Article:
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EPA Presents Environmental Merit Awards to three in Vermont
Release Date: 04/18/2001
Contact Information: Amy Miller, EPA Press Office (617-918-1042)
BOSTON – Three individuals and organizations from Vermont were honored today by the U.S. Environmental Protection Agency for their contributions to the environment.
The Vermont winners were among 33 recipients from around New England that received Environmental Merit Awards at an Earth Day ceremony at Faneuil Hall. The awards, given out since 1970, honor individuals and groups who have shown particular ingenuity and commitment in their efforts to preserve the region's environment. This year's competition drew nearly 100 nominations.
"The individuals and groups we are honoring today are New England's real environmental heroes," said Ira Leighton, acting regional administrator for EPA New England. "Often with little fanfare, they have invested huge amounts of their time to make New England's environmental cleaner and safer for future generations. We owe them all a huge debt of gratitude."
During the merit ceremonies, EPA recognized two other environmental leaders.
U.S. Rep. John Joseph Moakley of Massachusetts received a "special recognition award" for his strong commitment to environmental protection, both nationally and in New England. Nationally, Moakley has consistently had high scores for legislative votes on the environment. His efforts also helped ensure federal funding for the cleanup of Boston Harbor.
EPA New England also gave the late Donella Meadows of Hartland Four Corners, Vt, a special recognition award for being one of the great environmental authors and leaders of our day. Meadows, who taught at Dartmouth College and died this year, in 1972 co-authored "The Limits to Growth: A Report for the Club of Rome's Project on the Predicament of Mankind," a publication based on computer modeling that concluded the earth would reach its limits of growth within 100 years. More recently, she co-authored a book that pointed the way to a more sustainable future called "Beyond the Limits: Confronting Global Collapse, Envisioning a Sustainable Future."
The winners of the merit awards from Vermont were:
Dean Suagee of South Royalton
Dean Suagee launched the Indian Country Environmental Justice Clinic at the Vermont Law School and has been a leader in fostering educational opportunities for American Indian students interested in environmental careers through the law school's First Nations Environmental Law Program. The clinic, launched in 1999, offers clinical legal education to students who can then help tribal governments and inter-tribal organizations develop and carry out environmental protection programs. Students in the clinic have drafted environmental codes and advised tribal leaders of tribal rights and opportunities under federal environmental laws. Dean has also written papers describing the clinic so it can serve as a model for the creation of other clinics. The First Nations Environmental Law Program has also flourished since Dean took over its leadership in 1998. Thanks to Dean's work, there is a new wave of lawyers and environmental professionals helping American tribes and nations protect the environment.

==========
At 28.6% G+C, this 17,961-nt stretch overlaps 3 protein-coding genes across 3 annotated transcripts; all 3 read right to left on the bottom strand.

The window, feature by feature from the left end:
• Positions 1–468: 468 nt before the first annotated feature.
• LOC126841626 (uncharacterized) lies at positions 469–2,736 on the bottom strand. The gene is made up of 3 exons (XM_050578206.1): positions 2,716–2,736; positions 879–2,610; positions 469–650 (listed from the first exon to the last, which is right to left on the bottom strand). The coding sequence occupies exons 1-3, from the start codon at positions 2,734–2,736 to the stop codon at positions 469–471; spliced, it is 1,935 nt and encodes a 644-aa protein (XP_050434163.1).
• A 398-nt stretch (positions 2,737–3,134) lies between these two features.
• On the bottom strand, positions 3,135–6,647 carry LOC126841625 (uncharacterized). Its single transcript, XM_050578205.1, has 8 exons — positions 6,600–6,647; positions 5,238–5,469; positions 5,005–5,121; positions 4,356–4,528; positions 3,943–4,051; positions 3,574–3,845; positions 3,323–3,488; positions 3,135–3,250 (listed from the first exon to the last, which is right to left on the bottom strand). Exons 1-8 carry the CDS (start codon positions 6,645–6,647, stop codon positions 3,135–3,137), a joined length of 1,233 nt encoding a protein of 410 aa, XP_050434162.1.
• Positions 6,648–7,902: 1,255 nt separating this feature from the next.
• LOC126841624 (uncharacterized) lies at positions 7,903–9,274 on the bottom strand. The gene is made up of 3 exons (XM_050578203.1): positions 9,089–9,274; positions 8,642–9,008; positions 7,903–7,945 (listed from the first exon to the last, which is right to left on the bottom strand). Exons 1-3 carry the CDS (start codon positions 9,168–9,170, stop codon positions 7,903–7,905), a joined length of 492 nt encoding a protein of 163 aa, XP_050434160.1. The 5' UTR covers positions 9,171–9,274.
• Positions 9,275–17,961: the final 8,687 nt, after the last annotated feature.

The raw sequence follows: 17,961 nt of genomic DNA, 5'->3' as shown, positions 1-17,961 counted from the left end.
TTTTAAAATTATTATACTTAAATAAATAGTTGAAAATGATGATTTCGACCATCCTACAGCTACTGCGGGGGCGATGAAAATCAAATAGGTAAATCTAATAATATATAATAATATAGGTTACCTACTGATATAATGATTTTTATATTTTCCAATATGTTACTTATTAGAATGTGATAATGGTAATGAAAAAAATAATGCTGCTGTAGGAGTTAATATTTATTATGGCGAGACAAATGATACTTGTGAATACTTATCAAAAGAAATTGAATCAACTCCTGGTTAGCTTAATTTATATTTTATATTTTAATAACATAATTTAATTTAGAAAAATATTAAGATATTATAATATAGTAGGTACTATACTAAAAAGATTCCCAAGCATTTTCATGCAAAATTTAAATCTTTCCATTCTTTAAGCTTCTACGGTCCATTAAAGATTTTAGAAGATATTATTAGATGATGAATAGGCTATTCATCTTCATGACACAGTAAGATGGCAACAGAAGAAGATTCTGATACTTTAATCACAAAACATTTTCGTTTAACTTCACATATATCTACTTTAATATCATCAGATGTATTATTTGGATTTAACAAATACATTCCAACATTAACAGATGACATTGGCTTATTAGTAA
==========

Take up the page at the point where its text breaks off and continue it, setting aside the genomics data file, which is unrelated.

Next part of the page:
Vermont Forum on Sprawl in Burlington
The Vermont Forum on Sprawl was founded in 1998 in response to the growing need to address the challenge of sprawl in Vermont. The group's fundamental mission was to preserve Vermont's unique working landscape and quality of life while encouraging economic vitality in community centers. Last year, the group achieved numerous accomplishments, among those: initiated and secured passage of Senate Bill 317, key legislation creating a Development Cabinet to coordinate state public investments to promote smart growth; developed legislation with the Downtown Coalition and the Dean administration to provide incentives for downtown and village development; participated in the reshaping of state water and sewer grant and loan programs that can impact sprawl; and, with the Orton Institute, developed and conducted eight statewide citizen planner training sessions on how to reinforce traditional settlement patterns in Vermont. In just a short time, the forum has had a huge impact tackling the enormous sprawl challenge.
IBM Corporation in Essex Junction
IBM's Burlington Semiconductor Manufacturing facility in Essex Junction, VT has long been active in pollution prevention and innovative environmental management practices. The facility was one of the first in New England to achieve ISO 14001 certification for its processes. While 80 to 90 percent of the programs required to satisfy the ISO criteria were in place before the standard was written, certification under ISO 14001 has heightened operational controls. Among the end results: facility-wide emissions are now down to less than 1.5 percent compared to the amount of chemicals used by the facility. The IBM facility has actively partnered with the state of Vermont and EPA-NE through EPA's XL and National Environmental Achievement Track (NEAT) programs. Two projects have been completed under Project XL to allow better management of RCRA hazardous wastes. The most recent project, completed last August, has paved the way for possible use of wastewater treatment sludge as a raw material in making cement.